I am of the belief that as you travel on in life, if you are on the right path for you, you acquire regalia–outward trappings of your ever-more-bounteous inner majesty. Maybe your regalia is a scarf your grandma knit or a beer stein your dad picked up while serving our country in Germany. The value of your regalia lies in its emotional merit, its ability to anchor you to something genuine and precious in your life.
Among my regalia is a little slate coaster that I bought on my first visit to Balmoral Castle in the Scottish Highlands. The trip was magical, a series of unfortunate events morphing into a little Cinderella moment for a woman on the backside of forty who dreamed of writing books someday. On the coaster is the motto of the Royal House of Stuart and the Order of the Thistle: Nemo Me Impune Lacessit. (Voltaire says it’s his motto too.)
This motto, which was dear to Queen Victoria, means, essentially: You mess with me, I’ll make you pay, or, nobody provokes me with impunity. For a woman barely five feet tall, ruling from a throne that hadn’t been held by a female in centuries, those words probably spoke to her heart. (And, lest we forget, she had nine kids and her adored hubby popped his clogs at the tender age of 42.)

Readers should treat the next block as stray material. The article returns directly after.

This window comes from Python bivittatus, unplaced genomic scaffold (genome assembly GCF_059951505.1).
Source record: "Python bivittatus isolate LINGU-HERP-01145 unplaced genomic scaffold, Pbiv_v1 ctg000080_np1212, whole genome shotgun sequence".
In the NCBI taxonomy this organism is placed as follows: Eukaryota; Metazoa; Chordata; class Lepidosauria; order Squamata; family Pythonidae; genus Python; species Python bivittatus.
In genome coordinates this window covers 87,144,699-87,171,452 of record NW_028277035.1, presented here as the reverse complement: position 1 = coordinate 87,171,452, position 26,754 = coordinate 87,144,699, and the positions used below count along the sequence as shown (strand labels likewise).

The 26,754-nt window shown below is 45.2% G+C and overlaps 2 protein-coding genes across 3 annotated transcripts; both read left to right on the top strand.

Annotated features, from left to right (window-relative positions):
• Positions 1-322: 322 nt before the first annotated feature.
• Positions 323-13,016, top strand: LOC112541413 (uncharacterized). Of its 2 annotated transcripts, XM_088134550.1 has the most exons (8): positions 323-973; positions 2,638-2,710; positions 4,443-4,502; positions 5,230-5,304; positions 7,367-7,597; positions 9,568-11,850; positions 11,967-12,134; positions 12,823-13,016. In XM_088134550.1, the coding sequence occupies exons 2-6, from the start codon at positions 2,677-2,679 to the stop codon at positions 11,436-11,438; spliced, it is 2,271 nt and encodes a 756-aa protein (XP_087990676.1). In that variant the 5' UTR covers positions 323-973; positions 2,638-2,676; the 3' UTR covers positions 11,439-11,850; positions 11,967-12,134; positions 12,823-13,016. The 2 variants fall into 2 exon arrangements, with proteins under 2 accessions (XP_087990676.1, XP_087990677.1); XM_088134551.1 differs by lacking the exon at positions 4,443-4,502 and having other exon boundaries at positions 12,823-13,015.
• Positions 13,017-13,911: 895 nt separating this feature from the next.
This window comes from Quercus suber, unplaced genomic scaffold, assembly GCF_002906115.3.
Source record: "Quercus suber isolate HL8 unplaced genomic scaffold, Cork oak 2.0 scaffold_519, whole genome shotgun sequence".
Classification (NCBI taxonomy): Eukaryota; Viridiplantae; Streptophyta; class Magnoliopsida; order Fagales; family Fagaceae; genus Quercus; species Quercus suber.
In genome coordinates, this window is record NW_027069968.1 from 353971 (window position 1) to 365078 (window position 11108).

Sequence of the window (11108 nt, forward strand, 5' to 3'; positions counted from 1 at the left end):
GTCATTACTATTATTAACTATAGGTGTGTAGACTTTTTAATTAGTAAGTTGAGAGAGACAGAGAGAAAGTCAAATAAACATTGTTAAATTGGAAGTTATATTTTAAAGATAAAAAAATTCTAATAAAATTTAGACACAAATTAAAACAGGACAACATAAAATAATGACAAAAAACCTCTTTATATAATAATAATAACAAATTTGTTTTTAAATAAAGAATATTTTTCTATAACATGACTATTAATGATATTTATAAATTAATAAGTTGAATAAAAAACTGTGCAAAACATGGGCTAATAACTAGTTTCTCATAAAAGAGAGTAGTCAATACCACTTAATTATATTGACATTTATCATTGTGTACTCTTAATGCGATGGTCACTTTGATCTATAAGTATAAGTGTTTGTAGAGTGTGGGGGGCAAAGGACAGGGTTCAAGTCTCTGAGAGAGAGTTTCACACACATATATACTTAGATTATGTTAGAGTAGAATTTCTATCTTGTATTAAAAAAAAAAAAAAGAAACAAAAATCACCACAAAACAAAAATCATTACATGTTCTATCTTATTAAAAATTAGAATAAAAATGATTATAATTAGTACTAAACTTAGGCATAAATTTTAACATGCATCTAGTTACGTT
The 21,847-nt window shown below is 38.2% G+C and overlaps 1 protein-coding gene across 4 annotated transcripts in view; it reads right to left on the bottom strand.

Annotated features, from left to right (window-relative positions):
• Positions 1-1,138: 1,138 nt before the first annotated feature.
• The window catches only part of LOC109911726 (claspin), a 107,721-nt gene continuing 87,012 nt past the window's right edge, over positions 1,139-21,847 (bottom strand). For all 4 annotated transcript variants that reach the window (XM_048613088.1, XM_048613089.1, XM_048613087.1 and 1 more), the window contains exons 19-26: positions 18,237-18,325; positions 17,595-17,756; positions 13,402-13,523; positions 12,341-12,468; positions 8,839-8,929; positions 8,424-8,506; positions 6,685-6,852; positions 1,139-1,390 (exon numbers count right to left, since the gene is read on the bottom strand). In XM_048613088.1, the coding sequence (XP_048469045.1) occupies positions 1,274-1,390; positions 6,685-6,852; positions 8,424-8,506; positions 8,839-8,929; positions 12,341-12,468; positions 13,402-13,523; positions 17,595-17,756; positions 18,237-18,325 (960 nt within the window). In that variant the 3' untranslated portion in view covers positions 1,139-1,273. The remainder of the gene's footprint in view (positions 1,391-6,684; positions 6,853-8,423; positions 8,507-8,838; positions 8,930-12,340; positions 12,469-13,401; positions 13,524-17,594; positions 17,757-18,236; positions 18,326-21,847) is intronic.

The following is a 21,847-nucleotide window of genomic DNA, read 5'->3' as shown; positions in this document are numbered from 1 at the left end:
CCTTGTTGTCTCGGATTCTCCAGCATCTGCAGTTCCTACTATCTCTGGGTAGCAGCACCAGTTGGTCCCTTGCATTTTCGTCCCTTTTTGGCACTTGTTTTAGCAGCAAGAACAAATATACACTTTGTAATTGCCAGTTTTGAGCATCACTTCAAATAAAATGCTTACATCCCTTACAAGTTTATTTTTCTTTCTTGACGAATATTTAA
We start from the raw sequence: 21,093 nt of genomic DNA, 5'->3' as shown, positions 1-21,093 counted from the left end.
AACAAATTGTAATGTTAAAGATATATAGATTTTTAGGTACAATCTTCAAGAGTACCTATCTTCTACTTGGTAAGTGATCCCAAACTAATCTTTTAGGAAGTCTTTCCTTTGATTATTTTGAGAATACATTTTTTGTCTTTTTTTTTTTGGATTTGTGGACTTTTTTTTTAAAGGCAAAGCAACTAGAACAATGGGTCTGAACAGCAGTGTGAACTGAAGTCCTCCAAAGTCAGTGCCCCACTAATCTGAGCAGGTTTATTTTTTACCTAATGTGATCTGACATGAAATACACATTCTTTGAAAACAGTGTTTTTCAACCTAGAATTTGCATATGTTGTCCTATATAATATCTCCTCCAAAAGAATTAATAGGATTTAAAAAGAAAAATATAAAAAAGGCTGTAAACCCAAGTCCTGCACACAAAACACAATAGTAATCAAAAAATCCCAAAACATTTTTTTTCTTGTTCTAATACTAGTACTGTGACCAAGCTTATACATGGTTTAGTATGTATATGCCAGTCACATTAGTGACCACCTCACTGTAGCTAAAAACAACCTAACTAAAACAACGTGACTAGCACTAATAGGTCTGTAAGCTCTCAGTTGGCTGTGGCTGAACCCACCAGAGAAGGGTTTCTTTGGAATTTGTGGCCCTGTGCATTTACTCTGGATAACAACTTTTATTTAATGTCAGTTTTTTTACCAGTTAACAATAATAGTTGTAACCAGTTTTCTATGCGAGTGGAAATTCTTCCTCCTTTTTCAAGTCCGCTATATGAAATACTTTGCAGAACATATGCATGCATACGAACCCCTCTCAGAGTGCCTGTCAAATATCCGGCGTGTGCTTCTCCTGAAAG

The other night I was reading along in one of my improving tomes–I think it was Give and Take by Adam Grant?–and I learned that Frank Lloyd Wright’s family had a motto: Truth Against the World. I imagine young Frank, watching his dad raise a toast to the family motto–has a nice ring to it.
And then I bethought myself: What would Lord Stephen Wentworth’s motto be? Must think on that. (The title for his tale is, “How to Catch A Duke,” release date in about year.)
And then methinks: What is MY motto? My website says, “I believe in love,” and that’s true. My personal theory for why Romance as a genre scares so many people is because it’s about love, and love is the most positive, transformative power on earth. Scary business, and I believe in love strongly. But what’s my motto?
My prime directive is, “Be kind; tell the truth.” Having that moral touchstone in my ethical treasure box helps keep me going in an honorable direction, and true to myself. So I s’pose my motto might be: Honesty and Kindness. (Latin: Probitatis et Misericordiam.) Or maybe my motto is simply: Honor.
Family crests and coats of arms have mottoes. Schools have mottoes. Corporations have missions statements, but most of those read to me like so much blah-blah that the PR folks came up with for the shareholder report. Maybe corporations would be better citizens if they could boil their values down to a motto. Not my circus.
By I am curious: Do you have a motto? Does your family? Can you think up a motto that might be appropriate for muddling through the present interesting times? To one commenter, I will send a $25 B&N gift card.